More criticism for new MoD procurement delays

16 December 2008
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16 December 2008 | Jake Kanter

The Ministry of Defence (MoD) faces fresh criticism after announcing further delays to its equipment procurement projects.

Lord Craig of Radley and Admiral Lord Boyce, former chiefs of the defence staff and patrons of the campaign group the National Defence Association, condemned the government for making budget cuts and failing to sufficiently support British service personnel.

"Shortages of funds forcing reductions, cancellations and delays in critically important defence programmes are inexcusable; and are incomprehensible to many who fight for this country," said Lord Craig in a statement.

The MoD argued it had not made budget cuts and that providing support for frontline troops was a "top priority". It follows strong criticism from Bill Kincaid, a former MoD buyer, who blamed "farcical" purchasing processes for the deaths of British service personnel (News, 11 December).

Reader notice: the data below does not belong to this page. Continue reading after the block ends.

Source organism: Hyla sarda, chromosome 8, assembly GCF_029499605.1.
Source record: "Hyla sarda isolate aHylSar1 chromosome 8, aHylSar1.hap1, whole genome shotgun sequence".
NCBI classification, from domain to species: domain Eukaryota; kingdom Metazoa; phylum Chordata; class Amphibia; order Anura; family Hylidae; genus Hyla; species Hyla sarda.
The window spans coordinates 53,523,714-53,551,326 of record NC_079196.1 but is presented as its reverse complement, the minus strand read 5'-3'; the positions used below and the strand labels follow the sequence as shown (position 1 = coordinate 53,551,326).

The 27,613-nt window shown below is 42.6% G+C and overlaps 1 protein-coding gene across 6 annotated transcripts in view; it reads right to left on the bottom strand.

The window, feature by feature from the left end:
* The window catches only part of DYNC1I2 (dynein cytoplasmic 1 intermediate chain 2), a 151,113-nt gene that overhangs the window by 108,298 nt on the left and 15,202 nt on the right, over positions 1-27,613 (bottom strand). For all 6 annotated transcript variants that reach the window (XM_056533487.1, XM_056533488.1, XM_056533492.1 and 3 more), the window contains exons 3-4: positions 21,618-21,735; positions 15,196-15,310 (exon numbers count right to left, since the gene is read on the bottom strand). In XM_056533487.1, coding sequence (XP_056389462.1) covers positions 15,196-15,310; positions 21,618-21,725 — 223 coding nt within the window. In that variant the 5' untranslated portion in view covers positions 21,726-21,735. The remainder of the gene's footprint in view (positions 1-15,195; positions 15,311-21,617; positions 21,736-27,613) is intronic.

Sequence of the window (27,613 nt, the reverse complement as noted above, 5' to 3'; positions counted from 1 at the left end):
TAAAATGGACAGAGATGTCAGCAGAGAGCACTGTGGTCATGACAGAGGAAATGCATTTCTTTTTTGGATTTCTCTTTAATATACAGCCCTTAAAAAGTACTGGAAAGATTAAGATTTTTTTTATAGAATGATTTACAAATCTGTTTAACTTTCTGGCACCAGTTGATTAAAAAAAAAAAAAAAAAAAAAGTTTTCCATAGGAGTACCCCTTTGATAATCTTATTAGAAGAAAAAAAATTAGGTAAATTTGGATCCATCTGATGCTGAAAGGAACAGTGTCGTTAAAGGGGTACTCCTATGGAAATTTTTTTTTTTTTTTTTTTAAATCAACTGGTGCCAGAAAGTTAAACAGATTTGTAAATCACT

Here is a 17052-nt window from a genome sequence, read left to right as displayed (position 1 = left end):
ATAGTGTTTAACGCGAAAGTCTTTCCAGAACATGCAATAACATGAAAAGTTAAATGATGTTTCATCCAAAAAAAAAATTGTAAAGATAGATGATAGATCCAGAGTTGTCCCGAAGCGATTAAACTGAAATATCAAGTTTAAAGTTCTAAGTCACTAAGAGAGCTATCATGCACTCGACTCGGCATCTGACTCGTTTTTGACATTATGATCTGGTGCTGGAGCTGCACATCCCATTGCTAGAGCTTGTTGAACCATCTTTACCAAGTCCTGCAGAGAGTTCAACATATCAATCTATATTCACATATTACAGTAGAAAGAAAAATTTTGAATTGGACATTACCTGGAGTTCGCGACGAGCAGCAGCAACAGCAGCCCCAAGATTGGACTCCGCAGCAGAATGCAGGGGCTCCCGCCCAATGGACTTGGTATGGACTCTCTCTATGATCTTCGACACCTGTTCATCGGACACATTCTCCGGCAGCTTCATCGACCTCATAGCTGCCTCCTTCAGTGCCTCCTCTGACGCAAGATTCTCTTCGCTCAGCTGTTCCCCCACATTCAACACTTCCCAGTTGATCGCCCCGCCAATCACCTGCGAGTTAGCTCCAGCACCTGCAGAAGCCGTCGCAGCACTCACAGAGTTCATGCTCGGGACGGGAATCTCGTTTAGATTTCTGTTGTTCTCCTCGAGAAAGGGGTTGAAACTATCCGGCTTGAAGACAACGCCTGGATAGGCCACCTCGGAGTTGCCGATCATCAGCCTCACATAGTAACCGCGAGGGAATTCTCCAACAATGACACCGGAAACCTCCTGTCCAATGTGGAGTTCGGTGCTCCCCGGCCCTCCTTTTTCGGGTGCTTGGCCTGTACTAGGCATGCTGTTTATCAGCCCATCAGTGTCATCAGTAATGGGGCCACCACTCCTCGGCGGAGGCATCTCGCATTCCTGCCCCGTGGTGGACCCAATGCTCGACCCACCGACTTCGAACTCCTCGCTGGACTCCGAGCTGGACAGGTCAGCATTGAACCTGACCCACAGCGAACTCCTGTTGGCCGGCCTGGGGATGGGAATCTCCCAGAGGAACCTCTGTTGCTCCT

Last week, John Hutton, defence secretary, announced a series of measures to overhaul equipment procurement projects in a bid to support front-line operations in Iraq and Afghanistan.

It has appointed Bernard Gray, former defence correspondent of the Financial Times, to examine the MoD's purchasing reform in an effort to secure better value for money and improve the delivery of major procurements.

Hutton also said the armed forces would have to wait longer for a new generation of armoured vehicles. The "Future Rapids Effects System" project will now be restructured and re-tendered after the MoD could not reach a commercial agreement with supplier General Dynamics.

Meanwhile, changes in specifications will delay the manufacture of two new aircraft carriers for up to two years.


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